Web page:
This week we have a special guest introduction from Jason McManus, Vice Principal.
This time last year I wrote about an exciting pilot program that we were running as part of our Bold Learning strategic project, exploring Harvard University’s Project Zero initiative, Cultures of Thinking. This was a great success in 2019 so I am pleased to report on the expansion of this in 2020.
Cultures of Thinking, drawing on research by Harvard’s Ron Ritchhart and pioneered here in Melbourne at Bialik College, looks at how teachers can create cultures within their classroom (or in a school) where the group’s collective and individual thinking is valued, visible and actively promoted as part of day-to-day experience. (Paterson & Munro, 2019. p. 48)
Teachers learn how to use cultural forces which are present in every class room to create this culture where depth of thinking is clearly valued. The 8 cultural forces that teachers are guided to reflect upon are:
- Expectations – How do you focus on the value of thinking and learning as opposed to mere completion of “work”?
- Language – How do you provide students with the vocabulary for describing and reflecting on thinking?
- Time – How do you provide time for exploring topics in more depth?
- Modelling – How do you model your own thinking so that the process of thinking is shared and made visible?
- Opportunities – How do you provide purposeful activities that require students to engage in thinking?
- Routines – How do you scaffold students’ thinking?
- Interactions – How do you respect and value other ideas and thinking in a spirit of collaborative inquiry?
- Environment – How do you display the process of thinking and arrange space to facilitate thoughtful interactions?
(Ritchhart, 2015, p. 15)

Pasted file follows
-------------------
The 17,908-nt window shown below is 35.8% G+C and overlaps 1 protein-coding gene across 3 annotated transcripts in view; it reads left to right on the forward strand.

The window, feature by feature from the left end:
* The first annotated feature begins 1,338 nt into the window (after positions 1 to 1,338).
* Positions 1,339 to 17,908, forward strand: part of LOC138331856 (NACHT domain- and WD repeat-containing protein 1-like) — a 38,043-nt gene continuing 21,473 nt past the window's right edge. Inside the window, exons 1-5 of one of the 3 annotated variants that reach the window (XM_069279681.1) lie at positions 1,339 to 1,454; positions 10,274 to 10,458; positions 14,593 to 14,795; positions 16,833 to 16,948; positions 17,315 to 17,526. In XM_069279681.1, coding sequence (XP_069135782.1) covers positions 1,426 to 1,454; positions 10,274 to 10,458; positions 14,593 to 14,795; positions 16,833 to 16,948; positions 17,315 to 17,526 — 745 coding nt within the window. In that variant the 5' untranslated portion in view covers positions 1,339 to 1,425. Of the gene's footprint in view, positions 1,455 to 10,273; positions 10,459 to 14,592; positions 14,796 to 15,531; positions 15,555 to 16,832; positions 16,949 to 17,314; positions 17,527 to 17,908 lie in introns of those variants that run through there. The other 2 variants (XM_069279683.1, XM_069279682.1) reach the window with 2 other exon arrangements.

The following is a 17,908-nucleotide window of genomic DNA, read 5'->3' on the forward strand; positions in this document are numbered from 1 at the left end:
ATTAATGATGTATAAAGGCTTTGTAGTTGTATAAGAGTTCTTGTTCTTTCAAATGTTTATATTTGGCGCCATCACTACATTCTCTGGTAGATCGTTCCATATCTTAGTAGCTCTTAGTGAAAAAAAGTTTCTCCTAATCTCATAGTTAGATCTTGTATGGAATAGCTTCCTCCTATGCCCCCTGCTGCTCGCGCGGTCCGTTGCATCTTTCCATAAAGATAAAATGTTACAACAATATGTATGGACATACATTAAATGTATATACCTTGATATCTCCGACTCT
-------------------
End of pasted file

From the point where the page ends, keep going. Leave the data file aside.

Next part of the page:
The impetus for our exploration of Cultures of Thinking is the future needs of our students. It is clear that the world that we want them to strive confidently into, requires skills and dispositions beyond that of the traditional subject disciplines, important as they are. Cultures of Thinking puts the focus on building student independence, learning how to learn, collaborating with others to build knowledge and problem solve, self-efficacy and student agency.
While mastering the subject content and skills is an essential part of learning and teaching at Tintern Grammar, we must think expansively on how we can do this while at the same time develop their values, dispositions and capabilities to achieve their potential and find their place in the world.
It is not an either/or situation – we can do both by consciously using cultural forces in our classrooms to ensure the activities we do make thinking valued, visible and actively promoted as an end in itself. By improving meta-cognition, reading and writing improve along with engagement, commitment, purpose and challenge, as well as better preparing students for senior assessment which increasingly rewards higher-order thinking.
For 2018 and 2019 we have had a number of action research groups working with a coach within the school to experiment with leveraging aspects of the cultural forces in their classrooms whilst a team of staff attended a program run by Independent Schools Victoria to apply the Cultural Force of ‘Routines’ in their classrooms and track how it impacted student learning.
In 2020 we will have 5 groups of teachers in action research groups in our Professional Growth Partnerships (PGP) program, each with a staff member trained as a coach and all assisted by Jackie Macreadie from Independent Schools Victoria who addressed all of our staff in our January in-service day. All of our secondary school Heads of Faculty are involved in these groups and they will lead the next stage of this project in their faculties. A Culture of Thinking for students, means a Culture of Thinking for staff.
Of course, this is not the only initiative in teaching and learning at Tintern Grammar with PGP teams looking at Numeracy in the Junior Schools, a Year 7 Maths teaching team and integrating the Farm into curriculum among others. At Tintern Grammar learning is something that staff as well as students are constantly striving to attain.
Ritchhart, R. (2015). Creating a culture of thinking: The 8 forces we must master to truly transform our schools. San Francisco: Jossey-Bass
Paterson, C. & Munro. C, (2019) ‘Coaching for a Culture of Thinking’, AEL 41 Issue 3, p 47-49